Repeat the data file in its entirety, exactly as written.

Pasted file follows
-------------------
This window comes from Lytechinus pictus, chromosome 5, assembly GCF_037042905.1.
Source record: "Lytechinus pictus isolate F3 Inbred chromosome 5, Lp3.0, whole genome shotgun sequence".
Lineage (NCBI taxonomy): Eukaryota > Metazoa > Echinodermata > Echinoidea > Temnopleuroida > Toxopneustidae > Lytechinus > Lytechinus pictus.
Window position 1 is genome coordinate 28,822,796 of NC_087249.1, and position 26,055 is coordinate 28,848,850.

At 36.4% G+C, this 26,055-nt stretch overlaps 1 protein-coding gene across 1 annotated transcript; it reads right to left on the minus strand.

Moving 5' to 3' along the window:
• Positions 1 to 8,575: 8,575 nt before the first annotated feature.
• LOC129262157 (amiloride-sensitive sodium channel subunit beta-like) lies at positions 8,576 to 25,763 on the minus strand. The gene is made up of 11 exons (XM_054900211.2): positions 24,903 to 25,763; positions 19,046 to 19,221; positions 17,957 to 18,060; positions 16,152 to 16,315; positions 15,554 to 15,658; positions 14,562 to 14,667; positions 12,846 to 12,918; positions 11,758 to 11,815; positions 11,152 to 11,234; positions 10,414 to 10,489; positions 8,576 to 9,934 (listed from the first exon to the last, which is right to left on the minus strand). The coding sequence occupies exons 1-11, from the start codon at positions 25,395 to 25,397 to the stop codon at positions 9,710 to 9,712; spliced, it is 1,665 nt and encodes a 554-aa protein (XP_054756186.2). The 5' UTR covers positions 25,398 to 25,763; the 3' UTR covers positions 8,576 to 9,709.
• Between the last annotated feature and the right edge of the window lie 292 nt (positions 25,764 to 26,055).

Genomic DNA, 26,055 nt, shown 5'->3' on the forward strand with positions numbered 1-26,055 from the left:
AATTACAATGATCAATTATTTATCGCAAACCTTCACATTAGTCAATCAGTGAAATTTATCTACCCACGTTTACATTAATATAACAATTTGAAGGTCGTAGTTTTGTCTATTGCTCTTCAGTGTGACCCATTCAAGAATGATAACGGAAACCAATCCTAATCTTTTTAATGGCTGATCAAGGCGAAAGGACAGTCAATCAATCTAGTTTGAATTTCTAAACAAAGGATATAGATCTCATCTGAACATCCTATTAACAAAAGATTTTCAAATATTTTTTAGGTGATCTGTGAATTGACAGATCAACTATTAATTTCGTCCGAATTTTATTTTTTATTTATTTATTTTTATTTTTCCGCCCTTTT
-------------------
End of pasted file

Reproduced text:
This window comes from Lytechinus pictus, chromosome 5, assembly GCF_037042905.1.
Source record: "Lytechinus pictus isolate F3 Inbred chromosome 5, Lp3.0, whole genome shotgun sequence".
Lineage (NCBI taxonomy): Eukaryota > Metazoa > Echinodermata > Echinoidea > Temnopleuroida > Toxopneustidae > Lytechinus > Lytechinus pictus.
Window position 1 is genome coordinate 28,822,796 of NC_087249.1, and position 26,055 is coordinate 28,848,850.

At 36.4% G+C, this 26,055-nt stretch overlaps 1 protein-coding gene across 1 annotated transcript; it reads right to left on the minus strand.

Moving 5' to 3' along the window:
• Positions 1 to 8,575: 8,575 nt before the first annotated feature.
• LOC129262157 (amiloride-sensitive sodium channel subunit beta-like) lies at positions 8,576 to 25,763 on the minus strand. The gene is made up of 11 exons (XM_054900211.2): positions 24,903 to 25,763; positions 19,046 to 19,221; positions 17,957 to 18,060; positions 16,152 to 16,315; positions 15,554 to 15,658; positions 14,562 to 14,667; positions 12,846 to 12,918; positions 11,758 to 11,815; positions 11,152 to 11,234; positions 10,414 to 10,489; positions 8,576 to 9,934 (listed from the first exon to the last, which is right to left on the minus strand). The coding sequence occupies exons 1-11, from the start codon at positions 25,395 to 25,397 to the stop codon at positions 9,710 to 9,712; spliced, it is 1,665 nt and encodes a 554-aa protein (XP_054756186.2). The 5' UTR covers positions 25,398 to 25,763; the 3' UTR covers positions 8,576 to 9,709.
• Between the last annotated feature and the right edge of the window lie 292 nt (positions 25,764 to 26,055).

Genomic DNA, 26,055 nt, shown 5'->3' on the forward strand with positions numbered 1-26,055 from the left:
AATTACAATGATCAATTATTTATCGCAAACCTTCACATTAGTCAATCAGTGAAATTTATCTACCCACGTTTACATTAATATAACAATTTGAAGGTCGTAGTTTTGTCTATTGCTCTTCAGTGTGACCCATTCAAGAATGATAACGGAAACCAATCCTAATCTTTTTAATGGCTGATCAAGGCGAAAGGACAGTCAATCAATCTAGTTTGAATTTCTAAACAAAGGATATAGATCTCATCTGAACATCCTATTAACAAAAGATTTTCAAATATTTTTTAGGTGATCTGTGAATTGACAGATCAACTATTAATTTCGTCCGAATTTTATTTTTTATTTATTTATTTTTATTTTTCCGCCCTTTT